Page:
“When I first started I thought I would be eating everything I made but it’s not like that,” he said.

“Although our chocolate mudcake is to die for – we have been making that one for many years and it’s our best seller.”

One loaf of bread takes three hours to make from preparing the dough through to bagging the finished product.

As much as125 kilograms of flour will make about 250 loaves of bread.

But it’s the creative side of baking that Brad loves best.

Test baking and creating new flavours of cakes and slices is his passion.

“We have created a Turkish delight slice, cookies and cream cake and different flavours of hedgehog slice

like honey and macadamia nut,” he said.

“The Turkish delight slice took five or six tests and it’s really good.

“We have used recipes from my grandma and other people’s grandmas … however commercial cooking is very different to cooking in the kitchen at home so we do a lot of test baking and modifying recipes.”

Brad has been a pastry cook and baker for 15-and-a-half years and says his love of food started young.

“I used to do a smoko run with my grandma as a kid and I got to know all the bakers and decided that was what I wanted to do,” Brad said.

He said “motivation” is the key to a successful career in the industry.

Brad’s passing on his skills and knowledge to six young apprentice bakers and pastry cooks including

19-year-old Rowan Campbell who dreams of a career decorating wedding cakes.

“It’s my main aim to do wedding cakes, I just love decorating all different types of cakes like chocolate tarts, coffee tarts, mud cakes and sponges,” she said.

The second year apprentice pastry cook’s duties include decorating octopus meringues with royal icing.

“I’ve got to decorate a fair few trays of these yet,” Rowan said.

“Thursday and Friday are cake decorating days where I would decorate up to 20 cakes … I love what I do.”

Like Brad, Rowan’s love of food was passed down through the family.

“I used to cook and decorate cakes with my grandma, I also really enjoyed food tech and hospitality courses at school,” she said.

Picking a favourite from the plethora of cake she bakes was difficult.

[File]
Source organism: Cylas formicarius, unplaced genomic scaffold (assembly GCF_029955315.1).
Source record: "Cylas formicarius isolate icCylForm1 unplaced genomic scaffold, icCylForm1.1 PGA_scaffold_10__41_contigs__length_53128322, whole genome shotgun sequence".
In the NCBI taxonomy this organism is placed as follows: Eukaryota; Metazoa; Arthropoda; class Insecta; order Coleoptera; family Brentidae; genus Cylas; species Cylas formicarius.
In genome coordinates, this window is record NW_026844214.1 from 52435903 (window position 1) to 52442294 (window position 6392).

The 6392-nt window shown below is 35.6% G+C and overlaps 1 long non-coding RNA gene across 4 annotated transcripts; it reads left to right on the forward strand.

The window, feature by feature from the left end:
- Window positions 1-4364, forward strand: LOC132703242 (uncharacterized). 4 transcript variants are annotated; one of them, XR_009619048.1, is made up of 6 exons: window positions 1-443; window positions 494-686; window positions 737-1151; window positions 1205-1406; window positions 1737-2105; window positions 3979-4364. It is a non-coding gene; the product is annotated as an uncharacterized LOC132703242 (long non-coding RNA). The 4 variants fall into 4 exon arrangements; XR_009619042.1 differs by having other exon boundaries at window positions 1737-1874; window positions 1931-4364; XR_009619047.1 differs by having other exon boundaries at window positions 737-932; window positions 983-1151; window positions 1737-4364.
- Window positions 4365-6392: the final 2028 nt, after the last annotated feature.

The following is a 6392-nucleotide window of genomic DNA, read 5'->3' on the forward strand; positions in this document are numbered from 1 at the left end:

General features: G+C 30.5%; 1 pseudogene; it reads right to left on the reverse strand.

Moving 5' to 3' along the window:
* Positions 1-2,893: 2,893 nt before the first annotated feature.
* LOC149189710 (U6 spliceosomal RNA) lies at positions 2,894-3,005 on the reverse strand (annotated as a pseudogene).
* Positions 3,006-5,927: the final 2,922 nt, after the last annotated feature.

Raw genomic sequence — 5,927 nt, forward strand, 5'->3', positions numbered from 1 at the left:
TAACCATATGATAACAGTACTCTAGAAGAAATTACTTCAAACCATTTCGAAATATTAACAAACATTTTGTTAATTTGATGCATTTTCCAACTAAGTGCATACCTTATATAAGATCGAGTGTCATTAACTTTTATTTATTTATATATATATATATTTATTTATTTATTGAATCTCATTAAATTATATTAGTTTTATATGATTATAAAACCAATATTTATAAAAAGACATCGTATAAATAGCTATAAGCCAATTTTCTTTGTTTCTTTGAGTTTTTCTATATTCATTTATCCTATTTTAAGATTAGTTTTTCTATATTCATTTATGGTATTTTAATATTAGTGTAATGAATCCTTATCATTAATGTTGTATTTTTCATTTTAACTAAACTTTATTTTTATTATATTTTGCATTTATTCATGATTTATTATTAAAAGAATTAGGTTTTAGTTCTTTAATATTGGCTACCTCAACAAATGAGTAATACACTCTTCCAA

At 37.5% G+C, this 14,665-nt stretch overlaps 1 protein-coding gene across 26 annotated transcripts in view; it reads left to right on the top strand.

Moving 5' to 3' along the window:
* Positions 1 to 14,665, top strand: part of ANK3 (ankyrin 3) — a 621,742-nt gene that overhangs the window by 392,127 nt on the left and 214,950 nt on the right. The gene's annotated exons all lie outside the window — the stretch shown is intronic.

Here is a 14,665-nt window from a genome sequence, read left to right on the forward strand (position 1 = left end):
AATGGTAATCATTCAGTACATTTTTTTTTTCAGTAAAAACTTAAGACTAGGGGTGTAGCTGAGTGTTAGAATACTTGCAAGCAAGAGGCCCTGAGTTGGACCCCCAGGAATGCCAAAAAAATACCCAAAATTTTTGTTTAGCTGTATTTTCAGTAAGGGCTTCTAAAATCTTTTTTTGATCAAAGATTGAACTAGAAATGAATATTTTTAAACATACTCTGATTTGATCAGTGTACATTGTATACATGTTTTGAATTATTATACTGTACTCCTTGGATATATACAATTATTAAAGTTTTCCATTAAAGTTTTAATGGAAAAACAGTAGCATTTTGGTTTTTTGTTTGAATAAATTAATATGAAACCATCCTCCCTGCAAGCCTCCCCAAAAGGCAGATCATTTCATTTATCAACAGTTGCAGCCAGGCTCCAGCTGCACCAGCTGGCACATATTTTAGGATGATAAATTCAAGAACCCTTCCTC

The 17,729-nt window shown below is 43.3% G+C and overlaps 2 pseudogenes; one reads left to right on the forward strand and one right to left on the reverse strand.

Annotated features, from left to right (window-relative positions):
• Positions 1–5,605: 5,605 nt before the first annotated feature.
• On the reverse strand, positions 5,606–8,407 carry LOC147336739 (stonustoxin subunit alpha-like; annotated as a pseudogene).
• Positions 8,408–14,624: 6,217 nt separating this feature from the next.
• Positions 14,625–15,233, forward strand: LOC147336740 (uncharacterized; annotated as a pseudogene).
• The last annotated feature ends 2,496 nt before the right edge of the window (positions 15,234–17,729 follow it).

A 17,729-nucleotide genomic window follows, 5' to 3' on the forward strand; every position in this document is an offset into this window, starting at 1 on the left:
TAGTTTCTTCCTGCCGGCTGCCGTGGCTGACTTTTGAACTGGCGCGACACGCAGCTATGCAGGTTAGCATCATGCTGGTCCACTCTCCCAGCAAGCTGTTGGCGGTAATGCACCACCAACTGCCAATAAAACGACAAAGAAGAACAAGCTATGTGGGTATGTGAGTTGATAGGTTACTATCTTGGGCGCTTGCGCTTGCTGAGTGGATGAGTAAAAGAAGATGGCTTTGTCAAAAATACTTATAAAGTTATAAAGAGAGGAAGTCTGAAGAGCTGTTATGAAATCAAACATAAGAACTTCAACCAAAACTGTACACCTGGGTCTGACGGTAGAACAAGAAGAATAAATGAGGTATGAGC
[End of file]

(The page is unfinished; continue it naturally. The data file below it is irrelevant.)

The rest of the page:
“That’s a hard one .. I would say the marble cake is my favourite,” said Rowan.

The Earlyrise Bakery Company supplies a number of bakeries including the Village Bakery, Robertson’s Bakery and Franklin’s and IGA supermarkets.

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Fuming voters take petrol woes from bowser to ballot box

FEDERAL politicians who think they are above the grubby business of late-running trains and buses that never turn up – free instead to concentrate on such weighty issues as global climate change and national defence – should think again.Public transport will be a key issue in next year’s federal election, say the authors of a study that tracks the effect of oil prices on voting patterns.The VAMPIRE – or Vulnerability Assessment for Mortgage, Petroleum and Inflation Risks and Expenditure – report by Griffith University researchers finds that voters in areas starved of public transport are more restive, mainly because they are the most vulnerable to sharp rises in oil prices.”The outer suburbs are feeling the pain because they do not get enough public transport,” said Dr Neil Sipe, who co-authored the study with Dr Jago Dodson and Rick Evans.”The price of oil may fluctuate, but we believe that it is on an upward trend, and voters who are forced to outlay more on petrol will feel the effect.”Our view is that once the economy recovers globally, we will see a run up in petrol prices.”In the US the Energy Information Administration shows that over the past three years the price of oil has fluctuated between $US59 a barrel and $US76 a barrel today, with troughs of $US42 a barrel in January and peaks of $US126 in May last year.Dr Sipe’s research on Sydney, Brisbane and Melbourne was so detailed that it broke down the results of the 2007 election in each polling booth and compared the figures with census data on car ownership and public transport use.The biggest swings to the Labor Party were in car-dependent fringe suburbs.”Sydney contains very large zones of oil and mortgage vulnerability, especially the southern and western areas, including the north-west and south-west growth corridors,” the report found.”Many booths within the high and very high oil- and mortgage-vulnerable areas of Sydney saw strong swings to the ALP. The north-west and south-west corridors and the western suburbs around Blacktown and Bankstown saw many booths that swung between 10 and 20 per cent to the ALP.”Dr Sipe said the trend would continue at the next election, partly explaining comments by the Prime Minister, Kevin Rudd, that the Federal Government needed to get involved in funding public transport. ”The Commonwealth government was not particularly interested previously,” Dr Sipe told the Herald, ”but it is now being widely discussed in Canberra.”His analysis echoes a presentation at a recent conference in Sydney by Elliot Fishman, director of the Institute for Sensible Transport, in Melbourne, who warned that Australia’s demand for oil already outstripped supply and declared a ”code red” for a ring of car-dependent suburbs from the north-west to the south.”There is really nothing that governments can do about oil prices other than provide some token subsidies from time to time,” Dr Sipe said. ”But they can provide alternatives in the form of public transport, which is why you’re going to see this register, increasingly, as an election issue, whether it is state or federal.”